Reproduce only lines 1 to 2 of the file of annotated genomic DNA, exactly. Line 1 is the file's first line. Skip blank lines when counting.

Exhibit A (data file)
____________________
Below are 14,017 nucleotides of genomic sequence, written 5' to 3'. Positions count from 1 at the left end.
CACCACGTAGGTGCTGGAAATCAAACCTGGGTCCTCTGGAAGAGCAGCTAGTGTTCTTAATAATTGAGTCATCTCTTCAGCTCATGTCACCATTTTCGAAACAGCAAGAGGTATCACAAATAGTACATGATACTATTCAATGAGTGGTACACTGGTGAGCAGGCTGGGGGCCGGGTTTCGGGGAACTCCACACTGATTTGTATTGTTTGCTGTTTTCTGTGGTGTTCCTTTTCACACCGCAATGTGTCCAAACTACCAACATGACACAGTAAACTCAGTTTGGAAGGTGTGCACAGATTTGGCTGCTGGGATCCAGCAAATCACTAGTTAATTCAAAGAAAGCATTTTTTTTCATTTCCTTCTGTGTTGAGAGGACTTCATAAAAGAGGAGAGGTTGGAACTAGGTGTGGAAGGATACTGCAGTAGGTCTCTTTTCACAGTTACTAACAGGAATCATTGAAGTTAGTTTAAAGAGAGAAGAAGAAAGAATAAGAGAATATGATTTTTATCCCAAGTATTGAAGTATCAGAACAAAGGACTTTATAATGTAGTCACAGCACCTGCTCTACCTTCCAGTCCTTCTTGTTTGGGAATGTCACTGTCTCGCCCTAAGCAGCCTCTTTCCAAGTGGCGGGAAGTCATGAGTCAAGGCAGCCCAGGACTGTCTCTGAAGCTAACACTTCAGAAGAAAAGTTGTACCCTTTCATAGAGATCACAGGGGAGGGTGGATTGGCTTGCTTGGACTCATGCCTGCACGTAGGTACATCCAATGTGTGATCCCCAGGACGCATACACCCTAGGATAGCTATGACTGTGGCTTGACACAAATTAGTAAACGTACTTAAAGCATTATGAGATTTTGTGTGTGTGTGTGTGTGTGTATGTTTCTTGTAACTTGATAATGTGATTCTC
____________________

Below are 14,017 nucleotides of genomic sequence, written 5' to 3'. Positions count from 1 at the left end.
CACCACGTAGGTGCTGGAAATCAAACCTGGGTCCTCTGGAAGAGCAGCTAGTGTTCTTAATAATTGAGTCATCTCTTCAGCTCATGTCACCATTTTCGAAACAGCAAGAGGTATCACAAATAGTACATGATACTATTCAATGAGTGGTACACTGGTGAGCAGGCTGGGGGCCGGGTTTCGGGGAACTCCACACTGATTTGTATTGTTTGCTGTTTTCTGTGGTGTTCCTTTTCACACCGCAATGTGTCCAAACTACCAACATGACACAGTAAACTCAGTTTGGAAGGTGTGCACAGATTTGGCTGCTGGGATCCAGCAAATCACTAGTTAATTCAAAGAAAGCATTTTTTTTCATTTCCTTCTGTGTTGAGAGGACTTCATAAAAGAGGAGAGGTTGGAACTAGGTGTGGAAGGATACTGCAGTAGGTCTCTTTTCACAGTTACTAACAGGAATCATTGAAGTTAGTTTAAAGAGAGAAGAAGAAAGAATAAGAGAATATGATTTTTATCCCAAGTATTGAAGTATCAGAACAAAGGACTTTATAATGTAGTCACAGCACCTGCTCTACCTTCCAGTCCTTCTTGTTTGGGAATGTCACTGTCTCGCCCTAAGCAGCCTCTTTCCAAGTGGCGGGAAGTCATGAGTCAAGGCAGCCCAGGACTGTCTCTGAAGCTAACACTTCAGAAGAAAAGTTGTACCCTTTCATAGAGATCACAGGGGAGGGTGGATTGGCTTGCTTGGACTCATGCCTGCACGTAGGTACATCCAATGTGTGATCCCCAGGACGCATACACCCTAGGATAGCTATGACTGTGGCTTGACACAAATTAGTAAACGTACTTAAAGCATTATGAGATTTTGTGTGTGTGTGTGTGTGTGTATGTTTCTTGTAACTTGATAATGTGATTCTC